Welcome to WebmasterWorld Guest from 18.104.22.168
Forum Moderators: rogerd
For most Facebook users, it's common to receive a message from a friend urging them to visit a page containing a video. But one video currently making the rounds appears on a Google page and will not play unless a new codec is downloaded and installed. The link provided on the Google page is not a video link, say researchers at Fortinet, but a link to a Trojan horse hosted on yet another server.
Guillaume Lovet, senior manager of Fortinet's security research team, told CNET News that Google sites were chosen because they have a well-regarded reputation and are unlikely to be blocked by spam or phishing filters. The Google page does not actually host the malware, only a link that connects the user with the malware host site.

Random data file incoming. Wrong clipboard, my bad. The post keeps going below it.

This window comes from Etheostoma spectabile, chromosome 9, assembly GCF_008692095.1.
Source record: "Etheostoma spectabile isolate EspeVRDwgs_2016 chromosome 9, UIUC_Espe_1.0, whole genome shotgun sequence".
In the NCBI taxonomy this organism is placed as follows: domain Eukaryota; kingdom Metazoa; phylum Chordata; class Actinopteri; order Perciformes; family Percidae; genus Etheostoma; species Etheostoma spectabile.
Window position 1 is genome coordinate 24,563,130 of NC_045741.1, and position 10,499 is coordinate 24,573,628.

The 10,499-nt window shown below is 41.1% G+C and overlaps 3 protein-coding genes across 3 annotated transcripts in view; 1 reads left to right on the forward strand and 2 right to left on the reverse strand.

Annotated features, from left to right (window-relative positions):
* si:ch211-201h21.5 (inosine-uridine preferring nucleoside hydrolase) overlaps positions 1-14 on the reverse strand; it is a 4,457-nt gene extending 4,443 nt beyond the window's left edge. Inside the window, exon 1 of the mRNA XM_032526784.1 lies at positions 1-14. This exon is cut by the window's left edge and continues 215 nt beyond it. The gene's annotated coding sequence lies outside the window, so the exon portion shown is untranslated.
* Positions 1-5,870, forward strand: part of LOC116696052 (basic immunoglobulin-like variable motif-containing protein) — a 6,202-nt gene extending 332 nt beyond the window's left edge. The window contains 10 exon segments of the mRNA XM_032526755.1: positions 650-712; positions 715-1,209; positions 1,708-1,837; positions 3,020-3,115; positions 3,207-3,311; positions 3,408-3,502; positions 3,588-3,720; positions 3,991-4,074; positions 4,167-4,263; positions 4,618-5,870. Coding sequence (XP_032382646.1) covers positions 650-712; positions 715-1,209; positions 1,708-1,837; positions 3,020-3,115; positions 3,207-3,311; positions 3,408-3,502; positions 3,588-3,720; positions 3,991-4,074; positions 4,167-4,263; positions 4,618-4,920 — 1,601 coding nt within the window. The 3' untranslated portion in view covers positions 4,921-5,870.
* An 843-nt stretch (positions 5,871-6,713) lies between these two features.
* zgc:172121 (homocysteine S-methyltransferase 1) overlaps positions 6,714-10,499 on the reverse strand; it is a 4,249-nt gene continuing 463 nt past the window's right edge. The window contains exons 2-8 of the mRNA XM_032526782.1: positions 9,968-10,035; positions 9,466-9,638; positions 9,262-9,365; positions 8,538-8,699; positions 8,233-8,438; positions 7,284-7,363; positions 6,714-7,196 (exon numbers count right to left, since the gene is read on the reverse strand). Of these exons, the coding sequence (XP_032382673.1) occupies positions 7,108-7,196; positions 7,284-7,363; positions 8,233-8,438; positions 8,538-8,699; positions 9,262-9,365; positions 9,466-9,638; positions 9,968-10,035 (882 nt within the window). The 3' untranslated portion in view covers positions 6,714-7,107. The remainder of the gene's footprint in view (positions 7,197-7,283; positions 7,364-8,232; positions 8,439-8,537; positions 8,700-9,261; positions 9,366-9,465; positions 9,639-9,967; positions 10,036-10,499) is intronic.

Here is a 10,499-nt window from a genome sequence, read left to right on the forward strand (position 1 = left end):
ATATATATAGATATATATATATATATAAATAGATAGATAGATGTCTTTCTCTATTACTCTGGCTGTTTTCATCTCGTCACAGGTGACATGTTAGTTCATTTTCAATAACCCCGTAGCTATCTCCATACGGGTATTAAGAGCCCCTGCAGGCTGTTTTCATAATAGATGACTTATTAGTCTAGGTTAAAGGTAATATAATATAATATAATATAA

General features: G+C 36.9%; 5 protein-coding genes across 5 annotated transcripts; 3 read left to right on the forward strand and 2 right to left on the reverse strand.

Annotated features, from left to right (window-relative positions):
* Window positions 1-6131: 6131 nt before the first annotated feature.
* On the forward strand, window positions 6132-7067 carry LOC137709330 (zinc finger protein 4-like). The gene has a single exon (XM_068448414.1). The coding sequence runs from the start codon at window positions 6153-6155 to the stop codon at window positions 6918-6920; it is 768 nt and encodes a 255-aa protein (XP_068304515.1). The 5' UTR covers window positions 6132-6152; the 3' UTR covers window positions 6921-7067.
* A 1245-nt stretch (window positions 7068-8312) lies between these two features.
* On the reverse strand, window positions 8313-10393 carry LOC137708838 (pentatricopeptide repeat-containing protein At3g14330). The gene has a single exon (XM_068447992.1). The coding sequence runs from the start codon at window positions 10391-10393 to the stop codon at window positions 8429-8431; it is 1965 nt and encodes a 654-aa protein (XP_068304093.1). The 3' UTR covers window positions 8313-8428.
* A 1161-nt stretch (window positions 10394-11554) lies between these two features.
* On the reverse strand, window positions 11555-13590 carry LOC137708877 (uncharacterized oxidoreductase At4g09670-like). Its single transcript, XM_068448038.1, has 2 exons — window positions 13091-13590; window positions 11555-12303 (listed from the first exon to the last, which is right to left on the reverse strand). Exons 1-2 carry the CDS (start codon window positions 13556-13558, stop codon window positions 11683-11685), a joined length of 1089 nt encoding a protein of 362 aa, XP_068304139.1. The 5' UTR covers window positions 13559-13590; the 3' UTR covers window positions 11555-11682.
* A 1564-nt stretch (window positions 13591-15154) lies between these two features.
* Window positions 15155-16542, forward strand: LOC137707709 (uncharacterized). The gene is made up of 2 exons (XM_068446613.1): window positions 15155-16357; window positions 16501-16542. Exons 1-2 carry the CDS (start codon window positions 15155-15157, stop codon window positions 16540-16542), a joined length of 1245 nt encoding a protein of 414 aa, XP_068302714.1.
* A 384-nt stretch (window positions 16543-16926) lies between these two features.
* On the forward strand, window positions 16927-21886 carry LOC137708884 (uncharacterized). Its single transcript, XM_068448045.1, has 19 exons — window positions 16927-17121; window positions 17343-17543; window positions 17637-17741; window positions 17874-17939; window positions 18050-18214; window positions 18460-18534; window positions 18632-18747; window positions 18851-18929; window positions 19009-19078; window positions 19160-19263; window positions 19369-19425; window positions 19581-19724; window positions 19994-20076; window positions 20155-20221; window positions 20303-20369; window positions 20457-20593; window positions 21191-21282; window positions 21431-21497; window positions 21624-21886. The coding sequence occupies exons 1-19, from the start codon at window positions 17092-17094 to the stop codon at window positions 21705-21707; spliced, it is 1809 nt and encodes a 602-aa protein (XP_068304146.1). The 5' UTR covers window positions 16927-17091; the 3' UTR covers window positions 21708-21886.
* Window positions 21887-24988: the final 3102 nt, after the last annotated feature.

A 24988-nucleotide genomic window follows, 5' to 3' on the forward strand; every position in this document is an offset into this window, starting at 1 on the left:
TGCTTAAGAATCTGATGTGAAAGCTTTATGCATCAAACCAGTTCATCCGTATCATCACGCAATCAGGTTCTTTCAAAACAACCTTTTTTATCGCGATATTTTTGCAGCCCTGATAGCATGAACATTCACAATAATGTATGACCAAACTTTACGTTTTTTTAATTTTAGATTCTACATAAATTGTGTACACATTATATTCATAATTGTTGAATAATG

In order to pull this off, the attackers had to register their own Google Reader accounts either by themselves, or through automated methods using phishing sites or so-called Captcha solvers. The Google pages, which were still live at press time, exist only to lead visitors to malicious sites.